Risk and Reward in Gamification

Risk and Reward Risk and Reward in Gamification

Recently I have been playing a game called Punch, Punch, Kick, Punch (PPKP). It is a simple mobile game that only requires 2 buttons to play. One is kick, one is punch. As you play, you have to learn how to time the use of these buttons and the combinations that are most effective against certain foes. The reason I mention it is because it has one of the simplest examples of risk and reward in a game I have seen for a while.

What is risk and reward I hear you cry.. or maybe not, but I’ll explain anyway. It is the idea that if the more you are willing to risk, the higher the reward might be. For instance, the more lotto tickets you buy, the more chance you have of winning – but it costs more, the risk is higher as you have spent more. Read More ...

Reward Excellence not Mediocrity and Expectation

4 Days Reward Excellence not Mediocrity and Expectation

When designing a reward system, it is easy to be tempted to reward everything!

  • “Hey, you clicked on a button – woot”.
  • “Awesome, you clicked that button twice, go you!”
  • “OMG, you clicked that button 10 times now, you are the button king – have the button king badge!!!!!”

The trouble with this is it devalues rewards very quickly. I have written in depth about rewards and badges before, so won’t go into it here. What I want to put over in this short post, is the need to reward the right things and congratulate others.

Take my daughters school and a previously mentioned issue I have around them rewarding kids for attendance.  100% attendance = a  reward of no homework for a week and a certificate. The issue here is the children being rewarded are 99% of the time not in control of their attendance. It is down to illness or parents taking them out of school for various reasons. It also highlights those who are unable to maintain 100% for reasons out of their control and could turn the class against them. Read More ...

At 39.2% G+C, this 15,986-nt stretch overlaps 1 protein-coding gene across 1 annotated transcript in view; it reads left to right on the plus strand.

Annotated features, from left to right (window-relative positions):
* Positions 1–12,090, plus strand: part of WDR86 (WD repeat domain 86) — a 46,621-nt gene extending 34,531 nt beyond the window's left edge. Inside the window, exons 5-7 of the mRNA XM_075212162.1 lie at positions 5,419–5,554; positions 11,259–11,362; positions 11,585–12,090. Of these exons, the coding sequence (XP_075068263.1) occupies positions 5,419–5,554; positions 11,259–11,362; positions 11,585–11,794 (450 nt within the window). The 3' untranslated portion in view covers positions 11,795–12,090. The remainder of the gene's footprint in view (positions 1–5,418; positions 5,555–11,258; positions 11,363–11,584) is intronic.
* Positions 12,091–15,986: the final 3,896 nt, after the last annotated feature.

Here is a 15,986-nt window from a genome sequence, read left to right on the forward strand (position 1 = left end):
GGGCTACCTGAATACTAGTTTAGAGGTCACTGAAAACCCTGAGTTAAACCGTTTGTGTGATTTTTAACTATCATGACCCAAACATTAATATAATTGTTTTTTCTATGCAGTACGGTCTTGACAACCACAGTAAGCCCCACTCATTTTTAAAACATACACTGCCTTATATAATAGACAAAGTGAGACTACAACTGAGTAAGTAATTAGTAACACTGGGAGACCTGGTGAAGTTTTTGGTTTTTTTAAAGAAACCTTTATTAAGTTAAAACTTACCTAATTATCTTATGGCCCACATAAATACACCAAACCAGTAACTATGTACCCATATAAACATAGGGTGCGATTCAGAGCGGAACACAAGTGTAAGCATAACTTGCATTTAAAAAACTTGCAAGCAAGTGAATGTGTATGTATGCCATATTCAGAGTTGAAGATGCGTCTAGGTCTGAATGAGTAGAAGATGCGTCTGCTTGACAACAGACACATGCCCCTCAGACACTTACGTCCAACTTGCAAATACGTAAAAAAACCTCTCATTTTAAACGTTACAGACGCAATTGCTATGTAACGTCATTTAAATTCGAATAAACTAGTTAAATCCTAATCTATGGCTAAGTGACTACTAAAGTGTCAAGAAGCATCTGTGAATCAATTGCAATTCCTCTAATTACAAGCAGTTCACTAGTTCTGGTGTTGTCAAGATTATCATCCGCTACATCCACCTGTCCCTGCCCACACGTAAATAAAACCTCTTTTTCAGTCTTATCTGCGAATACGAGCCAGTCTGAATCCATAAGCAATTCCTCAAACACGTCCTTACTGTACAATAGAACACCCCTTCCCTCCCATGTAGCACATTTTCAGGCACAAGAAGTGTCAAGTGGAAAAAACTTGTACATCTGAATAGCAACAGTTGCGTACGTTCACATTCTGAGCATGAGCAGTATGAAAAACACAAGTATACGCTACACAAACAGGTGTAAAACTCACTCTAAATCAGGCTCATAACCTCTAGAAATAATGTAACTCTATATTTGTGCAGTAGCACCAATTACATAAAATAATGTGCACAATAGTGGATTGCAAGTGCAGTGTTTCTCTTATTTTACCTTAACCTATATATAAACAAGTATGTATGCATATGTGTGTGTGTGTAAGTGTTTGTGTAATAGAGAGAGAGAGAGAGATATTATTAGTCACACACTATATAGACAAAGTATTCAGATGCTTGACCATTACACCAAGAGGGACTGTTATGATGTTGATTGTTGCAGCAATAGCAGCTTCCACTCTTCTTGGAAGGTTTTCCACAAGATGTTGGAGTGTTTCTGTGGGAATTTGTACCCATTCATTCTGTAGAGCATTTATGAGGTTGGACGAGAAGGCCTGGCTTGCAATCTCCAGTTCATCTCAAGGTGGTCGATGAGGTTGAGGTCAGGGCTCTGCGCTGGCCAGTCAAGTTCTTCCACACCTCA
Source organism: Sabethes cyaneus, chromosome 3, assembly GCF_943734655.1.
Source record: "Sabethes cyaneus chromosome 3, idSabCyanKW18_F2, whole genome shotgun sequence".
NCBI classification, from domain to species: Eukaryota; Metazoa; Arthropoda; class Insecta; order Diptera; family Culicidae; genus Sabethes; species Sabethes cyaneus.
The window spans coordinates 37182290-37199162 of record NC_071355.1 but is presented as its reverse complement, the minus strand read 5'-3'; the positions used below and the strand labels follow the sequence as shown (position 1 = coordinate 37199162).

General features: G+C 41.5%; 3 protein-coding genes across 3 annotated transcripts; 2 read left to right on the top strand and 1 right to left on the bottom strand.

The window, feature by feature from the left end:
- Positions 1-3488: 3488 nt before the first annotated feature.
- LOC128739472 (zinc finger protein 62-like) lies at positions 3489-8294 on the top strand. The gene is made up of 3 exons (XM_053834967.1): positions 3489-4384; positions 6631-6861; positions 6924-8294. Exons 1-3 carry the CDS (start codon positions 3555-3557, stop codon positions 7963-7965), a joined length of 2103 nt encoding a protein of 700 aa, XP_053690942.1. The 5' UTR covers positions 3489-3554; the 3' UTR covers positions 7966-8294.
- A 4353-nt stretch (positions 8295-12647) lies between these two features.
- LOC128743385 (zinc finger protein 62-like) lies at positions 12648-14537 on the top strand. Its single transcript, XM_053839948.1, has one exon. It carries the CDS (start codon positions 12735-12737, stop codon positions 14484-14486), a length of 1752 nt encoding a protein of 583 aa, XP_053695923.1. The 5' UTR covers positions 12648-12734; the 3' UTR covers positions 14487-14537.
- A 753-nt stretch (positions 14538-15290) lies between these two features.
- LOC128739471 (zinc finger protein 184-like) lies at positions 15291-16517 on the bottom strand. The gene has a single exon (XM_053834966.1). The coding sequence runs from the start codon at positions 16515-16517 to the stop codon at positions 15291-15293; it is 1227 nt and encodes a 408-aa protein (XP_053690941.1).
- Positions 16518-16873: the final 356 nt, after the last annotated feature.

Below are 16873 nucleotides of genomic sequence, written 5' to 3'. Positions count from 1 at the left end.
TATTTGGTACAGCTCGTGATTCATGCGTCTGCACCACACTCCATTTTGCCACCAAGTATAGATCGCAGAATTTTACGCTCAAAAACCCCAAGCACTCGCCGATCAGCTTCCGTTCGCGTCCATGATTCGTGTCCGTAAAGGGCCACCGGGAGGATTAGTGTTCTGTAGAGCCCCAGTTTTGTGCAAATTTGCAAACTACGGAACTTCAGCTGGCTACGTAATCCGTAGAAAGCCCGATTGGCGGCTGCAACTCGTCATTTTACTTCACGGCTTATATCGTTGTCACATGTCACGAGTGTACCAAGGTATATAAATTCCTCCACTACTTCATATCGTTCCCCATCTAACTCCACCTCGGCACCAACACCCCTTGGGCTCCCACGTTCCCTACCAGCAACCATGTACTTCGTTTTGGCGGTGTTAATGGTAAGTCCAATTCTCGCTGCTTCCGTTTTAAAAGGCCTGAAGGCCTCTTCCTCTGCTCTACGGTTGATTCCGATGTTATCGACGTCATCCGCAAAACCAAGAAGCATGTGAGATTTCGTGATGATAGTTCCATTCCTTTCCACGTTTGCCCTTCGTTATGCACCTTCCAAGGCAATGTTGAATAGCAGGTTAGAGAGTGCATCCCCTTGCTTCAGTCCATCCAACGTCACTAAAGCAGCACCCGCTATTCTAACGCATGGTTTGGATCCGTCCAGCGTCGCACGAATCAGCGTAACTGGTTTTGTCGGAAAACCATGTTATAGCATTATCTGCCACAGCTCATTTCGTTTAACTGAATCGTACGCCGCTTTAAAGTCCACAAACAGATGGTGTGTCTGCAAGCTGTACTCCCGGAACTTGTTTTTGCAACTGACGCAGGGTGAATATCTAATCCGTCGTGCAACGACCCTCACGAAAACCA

5 Steps to a Happier Life with Gamification

Gamification for a happier life 5 Steps to a Happier Life with Gamification

Ok, this sounds a little “self helpy”, but it came to me when I was doing a lecture for a group of Masters students at Kings College recently. I ended the talk, rather by accident, with the following advice

“Always be sure you know why you are doing things, understand their purpose. It helps to then work towards small goals.  That way no task, no matter how big – even the crushing student debt you probably have right now – will be manageable”

Anyone who has seen me speak knows that I get quite passionate. What they may not know is that I react to the audience and adapt my talks accordingly. This group were great and it felt right to give them a little ad-hoc advice. it got me thinking, though, what lessons from gamification am I applying in my own life day to day? Read More ...

Bribes, Incentives, Bonuses, Awards and Rewards in Gamification

Incentive and rewards 2 Bribes Incentives Bonuses Awards and Rewards in Gamification

Recently there has been some conversation in the Gamification Hub and other areas about the difference between things like bribes, incentives and so on.

It is actually an interesting and very relevant question in gamification circles as they all get mentioned from time to time, so I thought I would tackle it a little here.

First, let’s look at the standard definitions (from http://www.oxforddictionaries.com/).

  • Bribe:
    • Dishonestly persuade (someone) to act in one’s favour by a gift of money or other inducement.
    • A thing that motivates or encourages someone to do something
    • A payment or concession to stimulate greater output or investment.
    •  A sum of money added to a person’s wages as a reward for good performance.  
    • Give or order the giving of (something) as an official payment, compensation, or prize to (someone).
    • A thing given in recognition of service, effort, or achievement

    The first thing that strikes me is how similar bribe and incentive are in meaning. The only real difference is the intent of the person who is offering up the “something” to persuade the receiver to do an activity. Read More ...

Rewarding quality over quantity in gamification

Rewards 1426524987 Rewarding quality over quantity in gamification

Something that I see quite often is people making a simple but important mistake. They reward the behaviours that lead to quantity rather than quality.

Let me explain.

When you build a gamified campaign or activity, you need to consider what quality participation looks like. If for instance you want to create some buzz around a new product and you decide to create a simple Twitter competition, are you looking for the number of people who tweet or are you looking for the number of people whom the message will reach? Read More ...